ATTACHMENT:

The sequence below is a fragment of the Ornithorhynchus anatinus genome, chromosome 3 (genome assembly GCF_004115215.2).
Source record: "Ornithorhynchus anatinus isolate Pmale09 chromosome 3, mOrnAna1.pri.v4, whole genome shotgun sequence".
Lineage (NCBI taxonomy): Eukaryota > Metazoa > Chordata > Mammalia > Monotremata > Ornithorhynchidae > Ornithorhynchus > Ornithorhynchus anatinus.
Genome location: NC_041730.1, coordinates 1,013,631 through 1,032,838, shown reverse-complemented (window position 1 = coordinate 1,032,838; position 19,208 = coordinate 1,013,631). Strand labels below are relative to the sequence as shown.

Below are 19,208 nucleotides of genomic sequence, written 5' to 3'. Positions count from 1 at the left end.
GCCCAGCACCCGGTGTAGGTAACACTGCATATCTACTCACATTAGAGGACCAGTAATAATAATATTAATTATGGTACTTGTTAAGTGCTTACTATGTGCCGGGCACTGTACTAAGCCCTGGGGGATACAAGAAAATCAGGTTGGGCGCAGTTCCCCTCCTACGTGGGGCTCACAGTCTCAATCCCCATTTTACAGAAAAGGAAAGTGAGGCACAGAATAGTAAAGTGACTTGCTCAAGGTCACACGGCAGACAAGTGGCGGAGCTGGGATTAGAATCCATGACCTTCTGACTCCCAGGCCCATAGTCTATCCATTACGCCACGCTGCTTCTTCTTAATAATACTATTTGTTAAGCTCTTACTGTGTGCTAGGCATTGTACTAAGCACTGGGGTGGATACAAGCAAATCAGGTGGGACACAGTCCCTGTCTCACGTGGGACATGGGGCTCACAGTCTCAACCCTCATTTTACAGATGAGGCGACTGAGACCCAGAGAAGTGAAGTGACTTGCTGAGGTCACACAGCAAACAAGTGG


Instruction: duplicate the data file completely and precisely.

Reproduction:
The sequence below is a fragment of the Ornithorhynchus anatinus genome, chromosome 3 (genome assembly GCF_004115215.2).
Source record: "Ornithorhynchus anatinus isolate Pmale09 chromosome 3, mOrnAna1.pri.v4, whole genome shotgun sequence".
Lineage (NCBI taxonomy): Eukaryota > Metazoa > Chordata > Mammalia > Monotremata > Ornithorhynchidae > Ornithorhynchus > Ornithorhynchus anatinus.
Genome location: NC_041730.1, coordinates 1,013,631 through 1,032,838, shown reverse-complemented (window position 1 = coordinate 1,032,838; position 19,208 = coordinate 1,013,631). Strand labels below are relative to the sequence as shown.

Below are 19,208 nucleotides of genomic sequence, written 5' to 3'. Positions count from 1 at the left end.
GCCCAGCACCCGGTGTAGGTAACACTGCATATCTACTCACATTAGAGGACCAGTAATAATAATATTAATTATGGTACTTGTTAAGTGCTTACTATGTGCCGGGCACTGTACTAAGCCCTGGGGGATACAAGAAAATCAGGTTGGGCGCAGTTCCCCTCCTACGTGGGGCTCACAGTCTCAATCCCCATTTTACAGAAAAGGAAAGTGAGGCACAGAATAGTAAAGTGACTTGCTCAAGGTCACACGGCAGACAAGTGGCGGAGCTGGGATTAGAATCCATGACCTTCTGACTCCCAGGCCCATAGTCTATCCATTACGCCACGCTGCTTCTTCTTAATAATACTATTTGTTAAGCTCTTACTGTGTGCTAGGCATTGTACTAAGCACTGGGGTGGATACAAGCAAATCAGGTGGGACACAGTCCCTGTCTCACGTGGGACATGGGGCTCACAGTCTCAACCCTCATTTTACAGATGAGGCGACTGAGACCCAGAGAAGTGAAGTGACTTGCTGAGGTCACACAGCAAACAAGTGG